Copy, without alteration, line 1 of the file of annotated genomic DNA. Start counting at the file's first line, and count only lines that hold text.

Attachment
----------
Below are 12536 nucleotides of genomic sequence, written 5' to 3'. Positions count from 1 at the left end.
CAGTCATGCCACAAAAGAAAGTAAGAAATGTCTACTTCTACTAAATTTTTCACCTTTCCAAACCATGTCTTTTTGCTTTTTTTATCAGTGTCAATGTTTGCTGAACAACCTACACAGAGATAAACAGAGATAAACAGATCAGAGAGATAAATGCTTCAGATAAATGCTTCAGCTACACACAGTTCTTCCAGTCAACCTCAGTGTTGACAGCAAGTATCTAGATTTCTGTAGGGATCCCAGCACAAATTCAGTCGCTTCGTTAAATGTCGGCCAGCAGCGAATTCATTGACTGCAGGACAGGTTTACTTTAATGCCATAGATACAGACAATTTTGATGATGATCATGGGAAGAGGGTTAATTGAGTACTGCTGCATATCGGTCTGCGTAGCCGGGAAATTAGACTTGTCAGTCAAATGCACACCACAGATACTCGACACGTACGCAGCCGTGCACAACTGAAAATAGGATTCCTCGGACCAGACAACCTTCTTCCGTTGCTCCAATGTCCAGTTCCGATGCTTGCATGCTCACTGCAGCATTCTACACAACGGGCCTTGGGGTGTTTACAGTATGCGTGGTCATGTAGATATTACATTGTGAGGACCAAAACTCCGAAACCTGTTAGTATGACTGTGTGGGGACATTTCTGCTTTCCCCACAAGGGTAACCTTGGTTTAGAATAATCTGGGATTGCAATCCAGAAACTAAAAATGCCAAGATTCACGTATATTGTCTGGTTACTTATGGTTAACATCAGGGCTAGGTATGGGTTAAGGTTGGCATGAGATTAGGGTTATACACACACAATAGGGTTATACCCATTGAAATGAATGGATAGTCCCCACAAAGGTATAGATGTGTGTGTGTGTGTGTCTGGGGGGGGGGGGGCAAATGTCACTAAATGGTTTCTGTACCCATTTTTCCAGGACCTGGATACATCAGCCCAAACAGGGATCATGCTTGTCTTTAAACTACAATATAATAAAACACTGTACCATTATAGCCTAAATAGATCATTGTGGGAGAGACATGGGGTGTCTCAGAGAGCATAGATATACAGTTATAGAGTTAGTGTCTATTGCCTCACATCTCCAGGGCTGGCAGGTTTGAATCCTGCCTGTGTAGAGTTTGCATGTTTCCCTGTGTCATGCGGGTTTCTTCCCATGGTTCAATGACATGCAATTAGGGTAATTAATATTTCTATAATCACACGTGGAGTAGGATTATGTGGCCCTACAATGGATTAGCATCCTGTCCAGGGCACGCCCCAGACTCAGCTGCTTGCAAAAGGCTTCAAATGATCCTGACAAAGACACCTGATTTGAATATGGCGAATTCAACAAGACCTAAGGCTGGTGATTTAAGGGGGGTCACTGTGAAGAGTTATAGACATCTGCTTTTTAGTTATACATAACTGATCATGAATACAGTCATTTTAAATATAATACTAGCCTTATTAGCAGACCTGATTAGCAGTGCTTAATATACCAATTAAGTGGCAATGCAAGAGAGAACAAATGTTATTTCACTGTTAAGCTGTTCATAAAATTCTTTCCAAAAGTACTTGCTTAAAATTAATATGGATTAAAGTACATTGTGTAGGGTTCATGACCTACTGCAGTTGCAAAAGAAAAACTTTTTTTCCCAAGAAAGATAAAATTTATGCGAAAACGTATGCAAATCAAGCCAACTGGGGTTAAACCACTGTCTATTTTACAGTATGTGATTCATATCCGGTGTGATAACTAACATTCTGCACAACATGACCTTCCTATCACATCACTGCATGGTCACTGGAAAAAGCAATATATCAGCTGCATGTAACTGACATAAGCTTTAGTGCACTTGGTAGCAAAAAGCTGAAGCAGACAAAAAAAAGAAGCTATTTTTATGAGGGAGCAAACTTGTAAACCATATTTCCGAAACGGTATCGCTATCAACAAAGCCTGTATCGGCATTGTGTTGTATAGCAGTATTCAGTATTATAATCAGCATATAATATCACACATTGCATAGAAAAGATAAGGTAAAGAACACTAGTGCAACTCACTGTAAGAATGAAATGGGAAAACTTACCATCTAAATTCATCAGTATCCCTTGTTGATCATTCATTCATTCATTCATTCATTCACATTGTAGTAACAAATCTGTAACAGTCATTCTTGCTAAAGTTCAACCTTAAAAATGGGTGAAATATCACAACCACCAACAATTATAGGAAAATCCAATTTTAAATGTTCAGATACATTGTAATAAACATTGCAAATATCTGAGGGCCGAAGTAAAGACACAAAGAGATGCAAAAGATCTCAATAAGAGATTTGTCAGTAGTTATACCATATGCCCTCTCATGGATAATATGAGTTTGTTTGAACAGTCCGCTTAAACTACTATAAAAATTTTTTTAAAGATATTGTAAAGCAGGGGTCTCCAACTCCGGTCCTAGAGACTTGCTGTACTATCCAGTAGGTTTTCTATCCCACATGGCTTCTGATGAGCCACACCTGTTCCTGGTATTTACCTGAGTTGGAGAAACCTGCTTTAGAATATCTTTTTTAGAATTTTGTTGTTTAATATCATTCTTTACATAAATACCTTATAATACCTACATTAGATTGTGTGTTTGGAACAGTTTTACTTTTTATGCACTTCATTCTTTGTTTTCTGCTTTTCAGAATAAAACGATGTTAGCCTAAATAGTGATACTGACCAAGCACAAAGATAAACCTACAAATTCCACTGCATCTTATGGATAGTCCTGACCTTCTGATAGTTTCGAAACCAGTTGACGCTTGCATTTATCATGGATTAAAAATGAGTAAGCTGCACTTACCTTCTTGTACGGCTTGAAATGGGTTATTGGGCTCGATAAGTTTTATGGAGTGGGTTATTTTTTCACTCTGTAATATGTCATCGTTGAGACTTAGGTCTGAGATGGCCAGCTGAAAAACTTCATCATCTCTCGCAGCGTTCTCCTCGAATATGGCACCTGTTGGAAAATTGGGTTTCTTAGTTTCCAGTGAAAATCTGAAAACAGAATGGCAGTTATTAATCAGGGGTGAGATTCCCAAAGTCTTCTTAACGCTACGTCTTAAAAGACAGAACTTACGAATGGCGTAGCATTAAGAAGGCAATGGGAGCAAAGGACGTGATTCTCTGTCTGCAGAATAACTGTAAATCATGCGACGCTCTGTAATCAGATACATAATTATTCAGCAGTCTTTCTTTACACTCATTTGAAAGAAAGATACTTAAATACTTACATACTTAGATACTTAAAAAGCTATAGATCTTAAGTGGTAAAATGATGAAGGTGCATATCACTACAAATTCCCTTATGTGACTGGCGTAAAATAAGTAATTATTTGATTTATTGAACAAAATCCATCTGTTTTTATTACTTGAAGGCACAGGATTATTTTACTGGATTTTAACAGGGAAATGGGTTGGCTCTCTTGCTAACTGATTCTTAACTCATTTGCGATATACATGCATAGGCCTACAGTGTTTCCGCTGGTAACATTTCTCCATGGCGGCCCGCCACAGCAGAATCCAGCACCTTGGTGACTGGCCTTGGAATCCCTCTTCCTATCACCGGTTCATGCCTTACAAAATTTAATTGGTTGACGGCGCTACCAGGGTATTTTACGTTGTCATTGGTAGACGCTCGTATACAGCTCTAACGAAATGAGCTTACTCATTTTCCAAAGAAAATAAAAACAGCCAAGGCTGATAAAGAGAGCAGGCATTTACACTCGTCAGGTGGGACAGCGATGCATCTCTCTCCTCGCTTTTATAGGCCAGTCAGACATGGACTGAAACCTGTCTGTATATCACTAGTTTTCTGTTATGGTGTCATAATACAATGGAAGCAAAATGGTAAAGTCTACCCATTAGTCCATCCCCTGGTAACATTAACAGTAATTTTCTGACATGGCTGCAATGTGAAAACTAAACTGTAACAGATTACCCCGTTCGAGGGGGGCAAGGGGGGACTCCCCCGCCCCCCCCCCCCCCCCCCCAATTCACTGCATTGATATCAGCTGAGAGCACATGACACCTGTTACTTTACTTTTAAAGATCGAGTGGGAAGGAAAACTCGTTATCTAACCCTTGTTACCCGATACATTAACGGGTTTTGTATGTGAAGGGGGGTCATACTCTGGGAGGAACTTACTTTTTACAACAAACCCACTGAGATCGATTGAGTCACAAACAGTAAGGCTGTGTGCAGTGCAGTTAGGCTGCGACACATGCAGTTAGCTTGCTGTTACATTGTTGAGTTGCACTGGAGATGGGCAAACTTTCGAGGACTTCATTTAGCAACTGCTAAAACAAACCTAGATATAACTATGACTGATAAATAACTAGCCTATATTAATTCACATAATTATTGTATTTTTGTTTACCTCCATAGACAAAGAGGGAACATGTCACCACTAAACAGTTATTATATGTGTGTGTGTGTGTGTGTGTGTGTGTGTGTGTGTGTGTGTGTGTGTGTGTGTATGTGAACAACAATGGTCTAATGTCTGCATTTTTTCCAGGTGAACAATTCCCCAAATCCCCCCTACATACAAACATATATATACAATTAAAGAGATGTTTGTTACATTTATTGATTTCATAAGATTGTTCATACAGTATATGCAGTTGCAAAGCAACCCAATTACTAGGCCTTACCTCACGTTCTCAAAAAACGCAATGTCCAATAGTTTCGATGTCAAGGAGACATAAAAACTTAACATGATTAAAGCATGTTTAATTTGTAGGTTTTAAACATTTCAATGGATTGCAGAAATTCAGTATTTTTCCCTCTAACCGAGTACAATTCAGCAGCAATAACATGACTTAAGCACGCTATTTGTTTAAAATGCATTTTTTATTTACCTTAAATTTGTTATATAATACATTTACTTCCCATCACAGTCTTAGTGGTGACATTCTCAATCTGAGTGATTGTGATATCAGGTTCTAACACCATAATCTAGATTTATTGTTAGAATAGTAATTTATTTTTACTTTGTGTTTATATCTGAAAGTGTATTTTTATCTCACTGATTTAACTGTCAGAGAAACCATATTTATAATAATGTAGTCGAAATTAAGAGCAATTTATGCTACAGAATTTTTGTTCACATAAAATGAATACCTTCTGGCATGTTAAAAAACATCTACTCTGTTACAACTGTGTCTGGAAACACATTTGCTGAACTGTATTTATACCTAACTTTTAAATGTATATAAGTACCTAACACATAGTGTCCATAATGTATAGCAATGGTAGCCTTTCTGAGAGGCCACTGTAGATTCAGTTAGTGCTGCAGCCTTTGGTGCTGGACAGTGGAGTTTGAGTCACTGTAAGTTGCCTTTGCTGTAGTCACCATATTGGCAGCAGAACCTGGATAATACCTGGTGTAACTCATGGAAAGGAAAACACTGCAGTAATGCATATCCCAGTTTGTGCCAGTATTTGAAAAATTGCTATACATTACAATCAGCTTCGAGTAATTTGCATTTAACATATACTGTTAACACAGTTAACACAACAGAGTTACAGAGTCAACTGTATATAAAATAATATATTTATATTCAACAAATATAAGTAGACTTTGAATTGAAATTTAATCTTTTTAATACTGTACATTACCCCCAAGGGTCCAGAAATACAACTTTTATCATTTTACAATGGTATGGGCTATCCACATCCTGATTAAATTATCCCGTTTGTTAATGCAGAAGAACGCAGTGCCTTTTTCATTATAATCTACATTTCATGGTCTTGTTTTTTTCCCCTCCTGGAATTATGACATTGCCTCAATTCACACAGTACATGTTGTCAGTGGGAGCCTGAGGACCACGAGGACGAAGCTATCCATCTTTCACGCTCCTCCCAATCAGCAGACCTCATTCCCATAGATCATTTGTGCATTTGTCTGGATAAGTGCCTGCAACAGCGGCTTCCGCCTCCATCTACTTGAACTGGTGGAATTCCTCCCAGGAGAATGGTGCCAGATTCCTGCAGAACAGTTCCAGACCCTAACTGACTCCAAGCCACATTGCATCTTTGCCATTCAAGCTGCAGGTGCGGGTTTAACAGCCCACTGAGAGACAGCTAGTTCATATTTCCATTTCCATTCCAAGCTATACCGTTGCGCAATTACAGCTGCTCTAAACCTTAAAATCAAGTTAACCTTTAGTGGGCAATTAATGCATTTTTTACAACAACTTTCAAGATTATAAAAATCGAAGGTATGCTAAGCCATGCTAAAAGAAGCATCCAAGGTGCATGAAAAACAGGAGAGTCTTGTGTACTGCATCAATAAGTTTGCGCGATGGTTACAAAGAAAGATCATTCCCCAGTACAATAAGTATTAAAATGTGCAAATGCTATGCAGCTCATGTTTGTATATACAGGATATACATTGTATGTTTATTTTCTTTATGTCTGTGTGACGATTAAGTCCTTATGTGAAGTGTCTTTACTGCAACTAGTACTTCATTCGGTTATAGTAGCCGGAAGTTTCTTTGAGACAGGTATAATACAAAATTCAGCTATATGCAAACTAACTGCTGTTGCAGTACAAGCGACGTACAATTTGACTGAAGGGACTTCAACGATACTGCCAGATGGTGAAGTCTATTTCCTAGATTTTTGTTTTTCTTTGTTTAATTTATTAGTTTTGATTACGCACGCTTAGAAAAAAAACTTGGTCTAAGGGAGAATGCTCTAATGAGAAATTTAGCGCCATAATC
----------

Below are 12536 nucleotides of genomic sequence, written 5' to 3'. Positions count from 1 at the left end.